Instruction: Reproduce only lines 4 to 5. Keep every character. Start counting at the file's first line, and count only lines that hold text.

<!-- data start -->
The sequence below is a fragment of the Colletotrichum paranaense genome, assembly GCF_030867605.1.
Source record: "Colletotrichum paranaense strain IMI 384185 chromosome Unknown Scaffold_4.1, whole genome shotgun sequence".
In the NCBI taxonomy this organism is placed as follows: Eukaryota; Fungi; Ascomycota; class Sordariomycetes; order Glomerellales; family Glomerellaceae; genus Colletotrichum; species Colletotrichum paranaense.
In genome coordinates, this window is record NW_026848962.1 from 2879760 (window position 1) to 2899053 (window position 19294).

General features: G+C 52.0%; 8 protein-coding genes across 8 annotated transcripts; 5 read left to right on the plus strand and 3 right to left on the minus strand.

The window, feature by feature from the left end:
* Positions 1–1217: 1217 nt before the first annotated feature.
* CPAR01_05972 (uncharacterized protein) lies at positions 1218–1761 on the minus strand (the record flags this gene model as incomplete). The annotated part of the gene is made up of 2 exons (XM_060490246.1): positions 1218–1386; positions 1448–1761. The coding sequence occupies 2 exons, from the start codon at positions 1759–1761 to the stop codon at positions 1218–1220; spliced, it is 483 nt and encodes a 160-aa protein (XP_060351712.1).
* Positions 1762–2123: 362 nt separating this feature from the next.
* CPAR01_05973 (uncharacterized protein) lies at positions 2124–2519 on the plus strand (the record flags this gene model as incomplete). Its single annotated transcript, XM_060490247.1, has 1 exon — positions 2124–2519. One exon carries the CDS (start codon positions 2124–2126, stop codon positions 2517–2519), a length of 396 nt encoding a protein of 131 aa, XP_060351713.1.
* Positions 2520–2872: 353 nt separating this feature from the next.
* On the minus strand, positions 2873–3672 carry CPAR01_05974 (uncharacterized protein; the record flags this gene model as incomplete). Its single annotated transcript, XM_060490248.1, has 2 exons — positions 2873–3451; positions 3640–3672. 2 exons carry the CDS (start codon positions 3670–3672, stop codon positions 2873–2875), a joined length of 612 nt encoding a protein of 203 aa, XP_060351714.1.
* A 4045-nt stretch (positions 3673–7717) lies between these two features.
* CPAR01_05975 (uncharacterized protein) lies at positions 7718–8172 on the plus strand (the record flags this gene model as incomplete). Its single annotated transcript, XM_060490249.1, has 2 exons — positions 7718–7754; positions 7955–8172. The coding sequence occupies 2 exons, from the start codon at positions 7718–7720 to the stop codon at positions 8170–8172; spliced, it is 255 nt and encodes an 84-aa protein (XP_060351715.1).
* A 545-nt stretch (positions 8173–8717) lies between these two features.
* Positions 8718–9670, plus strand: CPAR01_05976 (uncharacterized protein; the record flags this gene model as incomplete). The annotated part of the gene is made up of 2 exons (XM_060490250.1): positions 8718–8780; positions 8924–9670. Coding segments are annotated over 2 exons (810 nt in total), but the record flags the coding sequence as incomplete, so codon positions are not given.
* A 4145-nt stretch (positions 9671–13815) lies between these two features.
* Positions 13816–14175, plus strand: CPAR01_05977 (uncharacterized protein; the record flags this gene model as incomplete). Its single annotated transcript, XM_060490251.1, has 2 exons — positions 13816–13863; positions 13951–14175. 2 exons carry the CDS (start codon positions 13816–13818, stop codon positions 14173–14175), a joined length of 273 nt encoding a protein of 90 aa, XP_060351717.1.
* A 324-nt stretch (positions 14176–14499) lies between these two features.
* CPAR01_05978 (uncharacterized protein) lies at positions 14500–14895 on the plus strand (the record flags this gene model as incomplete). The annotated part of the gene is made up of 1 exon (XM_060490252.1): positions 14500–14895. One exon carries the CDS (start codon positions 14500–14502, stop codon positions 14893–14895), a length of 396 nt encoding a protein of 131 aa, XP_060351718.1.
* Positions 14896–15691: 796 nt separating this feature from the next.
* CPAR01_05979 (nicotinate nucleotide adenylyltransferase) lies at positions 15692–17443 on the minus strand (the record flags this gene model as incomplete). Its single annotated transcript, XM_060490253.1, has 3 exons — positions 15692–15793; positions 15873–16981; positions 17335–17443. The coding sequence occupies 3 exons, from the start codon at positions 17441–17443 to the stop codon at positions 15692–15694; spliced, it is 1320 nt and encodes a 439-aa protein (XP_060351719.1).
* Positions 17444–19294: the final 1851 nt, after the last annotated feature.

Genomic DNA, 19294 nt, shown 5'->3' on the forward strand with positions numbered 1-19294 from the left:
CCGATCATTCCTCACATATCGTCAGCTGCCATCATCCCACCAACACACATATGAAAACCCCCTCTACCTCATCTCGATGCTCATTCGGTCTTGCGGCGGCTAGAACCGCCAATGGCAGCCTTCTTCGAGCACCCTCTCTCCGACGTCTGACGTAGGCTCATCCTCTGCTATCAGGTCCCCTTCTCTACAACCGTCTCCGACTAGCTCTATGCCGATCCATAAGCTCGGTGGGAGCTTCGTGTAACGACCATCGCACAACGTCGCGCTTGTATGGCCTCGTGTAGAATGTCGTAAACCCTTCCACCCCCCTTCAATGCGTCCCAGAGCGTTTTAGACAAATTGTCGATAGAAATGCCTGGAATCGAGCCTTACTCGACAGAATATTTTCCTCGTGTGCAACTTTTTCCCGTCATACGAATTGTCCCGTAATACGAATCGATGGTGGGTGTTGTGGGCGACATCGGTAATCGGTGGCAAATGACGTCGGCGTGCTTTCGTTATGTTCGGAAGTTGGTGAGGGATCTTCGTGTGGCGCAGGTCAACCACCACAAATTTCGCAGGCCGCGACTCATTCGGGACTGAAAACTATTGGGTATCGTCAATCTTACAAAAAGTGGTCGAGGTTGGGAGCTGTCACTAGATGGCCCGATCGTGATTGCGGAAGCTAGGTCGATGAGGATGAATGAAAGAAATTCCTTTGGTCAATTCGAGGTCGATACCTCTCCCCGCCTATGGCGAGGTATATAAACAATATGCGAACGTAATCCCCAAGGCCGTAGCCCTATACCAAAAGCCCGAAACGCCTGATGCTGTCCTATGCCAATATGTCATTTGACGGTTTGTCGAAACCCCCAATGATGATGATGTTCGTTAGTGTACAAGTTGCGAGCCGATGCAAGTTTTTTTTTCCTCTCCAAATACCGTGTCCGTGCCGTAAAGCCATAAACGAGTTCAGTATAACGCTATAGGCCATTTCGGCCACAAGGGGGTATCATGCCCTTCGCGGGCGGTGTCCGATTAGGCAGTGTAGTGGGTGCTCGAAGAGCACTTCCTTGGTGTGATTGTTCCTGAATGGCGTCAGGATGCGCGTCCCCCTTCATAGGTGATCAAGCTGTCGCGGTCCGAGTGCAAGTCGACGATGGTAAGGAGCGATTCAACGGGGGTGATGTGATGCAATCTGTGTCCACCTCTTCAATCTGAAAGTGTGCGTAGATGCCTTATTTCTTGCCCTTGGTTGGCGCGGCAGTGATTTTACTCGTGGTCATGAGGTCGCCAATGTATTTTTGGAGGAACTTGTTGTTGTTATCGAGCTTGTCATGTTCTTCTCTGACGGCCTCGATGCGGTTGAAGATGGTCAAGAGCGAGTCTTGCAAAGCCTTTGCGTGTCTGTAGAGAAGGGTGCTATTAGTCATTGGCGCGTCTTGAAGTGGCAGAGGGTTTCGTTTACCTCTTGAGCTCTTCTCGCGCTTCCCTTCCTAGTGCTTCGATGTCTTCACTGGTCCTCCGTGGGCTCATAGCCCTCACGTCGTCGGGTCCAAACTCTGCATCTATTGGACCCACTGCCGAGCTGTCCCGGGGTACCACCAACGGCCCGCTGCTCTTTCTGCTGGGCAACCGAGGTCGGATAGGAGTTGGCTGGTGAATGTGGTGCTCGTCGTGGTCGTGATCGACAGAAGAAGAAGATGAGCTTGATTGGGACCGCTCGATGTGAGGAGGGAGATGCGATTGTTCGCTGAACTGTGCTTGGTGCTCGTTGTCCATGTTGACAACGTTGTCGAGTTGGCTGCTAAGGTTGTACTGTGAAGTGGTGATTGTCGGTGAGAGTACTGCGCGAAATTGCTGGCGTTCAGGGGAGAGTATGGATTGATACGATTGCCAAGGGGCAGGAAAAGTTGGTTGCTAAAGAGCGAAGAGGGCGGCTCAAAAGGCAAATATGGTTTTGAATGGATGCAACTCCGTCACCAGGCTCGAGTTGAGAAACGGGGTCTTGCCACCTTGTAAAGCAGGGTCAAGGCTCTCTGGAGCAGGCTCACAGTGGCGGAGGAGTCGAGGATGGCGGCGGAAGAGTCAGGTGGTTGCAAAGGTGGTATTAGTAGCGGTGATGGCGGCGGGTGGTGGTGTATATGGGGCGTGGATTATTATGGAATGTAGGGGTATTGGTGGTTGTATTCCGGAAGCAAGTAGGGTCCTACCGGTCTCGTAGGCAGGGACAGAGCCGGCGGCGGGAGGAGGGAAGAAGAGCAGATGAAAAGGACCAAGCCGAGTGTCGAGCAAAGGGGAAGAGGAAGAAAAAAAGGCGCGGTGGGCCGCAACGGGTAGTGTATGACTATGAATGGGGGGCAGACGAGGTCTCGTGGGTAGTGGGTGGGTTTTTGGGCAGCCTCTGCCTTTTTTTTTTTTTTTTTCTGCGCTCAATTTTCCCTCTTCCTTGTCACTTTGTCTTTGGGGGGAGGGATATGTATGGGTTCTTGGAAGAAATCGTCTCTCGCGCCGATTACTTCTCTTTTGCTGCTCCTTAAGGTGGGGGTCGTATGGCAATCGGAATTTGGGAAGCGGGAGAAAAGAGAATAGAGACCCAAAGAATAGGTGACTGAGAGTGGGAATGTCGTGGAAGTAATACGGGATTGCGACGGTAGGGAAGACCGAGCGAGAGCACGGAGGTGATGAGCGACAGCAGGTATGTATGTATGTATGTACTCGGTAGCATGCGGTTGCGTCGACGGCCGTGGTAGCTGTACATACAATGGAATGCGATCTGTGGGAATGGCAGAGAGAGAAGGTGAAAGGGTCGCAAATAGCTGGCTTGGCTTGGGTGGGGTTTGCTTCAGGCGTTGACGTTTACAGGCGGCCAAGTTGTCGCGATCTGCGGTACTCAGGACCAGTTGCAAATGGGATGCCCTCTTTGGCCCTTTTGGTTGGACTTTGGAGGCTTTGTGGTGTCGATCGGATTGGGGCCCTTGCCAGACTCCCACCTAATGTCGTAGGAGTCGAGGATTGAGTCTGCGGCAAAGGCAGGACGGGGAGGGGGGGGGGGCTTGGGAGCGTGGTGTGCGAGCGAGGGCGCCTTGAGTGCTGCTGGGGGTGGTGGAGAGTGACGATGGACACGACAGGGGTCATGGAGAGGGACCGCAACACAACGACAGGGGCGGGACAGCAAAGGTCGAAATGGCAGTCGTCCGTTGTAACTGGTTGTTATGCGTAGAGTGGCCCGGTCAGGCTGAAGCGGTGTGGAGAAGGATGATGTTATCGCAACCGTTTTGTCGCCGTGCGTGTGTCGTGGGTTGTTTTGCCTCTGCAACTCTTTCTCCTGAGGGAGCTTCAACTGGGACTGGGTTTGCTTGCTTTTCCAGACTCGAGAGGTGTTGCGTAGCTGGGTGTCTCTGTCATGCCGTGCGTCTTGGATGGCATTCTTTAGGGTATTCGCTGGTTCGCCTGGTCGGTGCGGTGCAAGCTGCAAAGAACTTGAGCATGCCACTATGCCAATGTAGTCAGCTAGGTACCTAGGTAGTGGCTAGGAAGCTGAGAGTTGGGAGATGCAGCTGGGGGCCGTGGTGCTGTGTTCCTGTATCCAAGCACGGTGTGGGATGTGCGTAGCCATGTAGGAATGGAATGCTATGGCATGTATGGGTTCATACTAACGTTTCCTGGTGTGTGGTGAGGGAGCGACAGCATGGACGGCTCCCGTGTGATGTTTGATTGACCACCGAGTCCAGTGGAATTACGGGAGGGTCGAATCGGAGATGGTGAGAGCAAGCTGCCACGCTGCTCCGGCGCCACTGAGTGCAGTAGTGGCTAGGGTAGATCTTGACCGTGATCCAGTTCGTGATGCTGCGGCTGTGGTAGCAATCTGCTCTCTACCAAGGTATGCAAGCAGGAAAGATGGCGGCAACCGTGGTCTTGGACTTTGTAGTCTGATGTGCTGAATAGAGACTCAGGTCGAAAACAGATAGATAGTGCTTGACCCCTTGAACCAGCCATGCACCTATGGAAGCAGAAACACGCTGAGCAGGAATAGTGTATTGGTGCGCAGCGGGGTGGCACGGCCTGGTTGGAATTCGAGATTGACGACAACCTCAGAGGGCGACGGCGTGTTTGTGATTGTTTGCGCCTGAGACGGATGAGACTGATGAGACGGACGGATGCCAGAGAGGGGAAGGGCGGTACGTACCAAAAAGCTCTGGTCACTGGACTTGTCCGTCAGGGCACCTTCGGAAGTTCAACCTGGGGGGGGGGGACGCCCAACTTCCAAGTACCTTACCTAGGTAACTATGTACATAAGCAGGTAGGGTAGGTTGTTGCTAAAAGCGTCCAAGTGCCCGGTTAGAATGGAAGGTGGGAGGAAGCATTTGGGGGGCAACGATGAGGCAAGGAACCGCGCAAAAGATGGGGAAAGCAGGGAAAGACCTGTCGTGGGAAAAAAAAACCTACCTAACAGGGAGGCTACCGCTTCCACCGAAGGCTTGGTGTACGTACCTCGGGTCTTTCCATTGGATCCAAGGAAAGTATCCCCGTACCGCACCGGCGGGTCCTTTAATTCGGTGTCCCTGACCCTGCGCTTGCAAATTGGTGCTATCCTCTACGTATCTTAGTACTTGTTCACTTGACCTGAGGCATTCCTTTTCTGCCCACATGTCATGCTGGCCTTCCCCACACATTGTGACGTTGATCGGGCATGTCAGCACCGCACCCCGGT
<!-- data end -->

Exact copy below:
In genome coordinates, this window is record NW_026848962.1 from 2879760 (window position 1) to 2899053 (window position 19294).

General features: G+C 52.0%; 8 protein-coding genes across 8 annotated transcripts; 5 read left to right on the plus strand and 3 right to left on the minus strand.